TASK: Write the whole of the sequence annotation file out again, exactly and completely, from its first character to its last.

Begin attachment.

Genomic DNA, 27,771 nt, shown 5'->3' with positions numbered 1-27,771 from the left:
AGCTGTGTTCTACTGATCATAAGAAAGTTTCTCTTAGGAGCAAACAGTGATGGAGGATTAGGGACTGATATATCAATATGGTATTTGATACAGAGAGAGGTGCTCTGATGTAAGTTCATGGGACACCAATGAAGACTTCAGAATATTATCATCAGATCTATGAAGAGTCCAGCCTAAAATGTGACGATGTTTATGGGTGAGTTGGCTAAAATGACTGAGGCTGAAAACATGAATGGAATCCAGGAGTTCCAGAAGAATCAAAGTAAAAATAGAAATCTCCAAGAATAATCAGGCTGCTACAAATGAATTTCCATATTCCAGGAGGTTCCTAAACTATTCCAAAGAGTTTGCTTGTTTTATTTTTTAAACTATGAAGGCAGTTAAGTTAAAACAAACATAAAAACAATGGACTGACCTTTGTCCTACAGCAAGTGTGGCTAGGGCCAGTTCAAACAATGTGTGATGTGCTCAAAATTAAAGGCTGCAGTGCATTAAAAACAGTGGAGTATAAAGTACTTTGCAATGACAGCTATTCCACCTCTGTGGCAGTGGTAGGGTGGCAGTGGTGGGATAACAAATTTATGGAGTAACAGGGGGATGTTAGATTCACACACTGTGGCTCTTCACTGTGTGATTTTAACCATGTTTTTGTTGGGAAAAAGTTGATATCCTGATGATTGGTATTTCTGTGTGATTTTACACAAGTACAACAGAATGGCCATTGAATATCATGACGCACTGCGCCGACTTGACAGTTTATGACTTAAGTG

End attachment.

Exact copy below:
Genomic DNA, 27,771 nt, shown 5'->3' with positions numbered 1-27,771 from the left:
AGCTGTGTTCTACTGATCATAAGAAAGTTTCTCTTAGGAGCAAACAGTGATGGAGGATTAGGGACTGATATATCAATATGGTATTTGATACAGAGAGAGGTGCTCTGATGTAAGTTCATGGGACACCAATGAAGACTTCAGAATATTATCATCAGATCTATGAAGAGTCCAGCCTAAAATGTGACGATGTTTATGGGTGAGTTGGCTAAAATGACTGAGGCTGAAAACATGAATGGAATCCAGGAGTTCCAGAAGAATCAAAGTAAAAATAGAAATCTCCAAGAATAATCAGGCTGCTACAAATGAATTTCCATATTCCAGGAGGTTCCTAAACTATTCCAAAGAGTTTGCTTGTTTTATTTTTTAAACTATGAAGGCAGTTAAGTTAAAACAAACATAAAAACAATGGACTGACCTTTGTCCTACAGCAAGTGTGGCTAGGGCCAGTTCAAACAATGTGTGATGTGCTCAAAATTAAAGGCTGCAGTGCATTAAAAACAGTGGAGTATAAAGTACTTTGCAATGACAGCTATTCCACCTCTGTGGCAGTGGTAGGGTGGCAGTGGTGGGATAACAAATTTATGGAGTAACAGGGGGATGTTAGATTCACACACTGTGGCTCTTCACTGTGTGATTTTAACCATGTTTTTGTTGGGAAAAAGTTGATATCCTGATGATTGGTATTTCTGTGTGATTTTACACAAGTACAACAGAATGGCCATTGAATATCATGACGCACTGCGCCGACTTGACAGTTTATGACTTAAGTG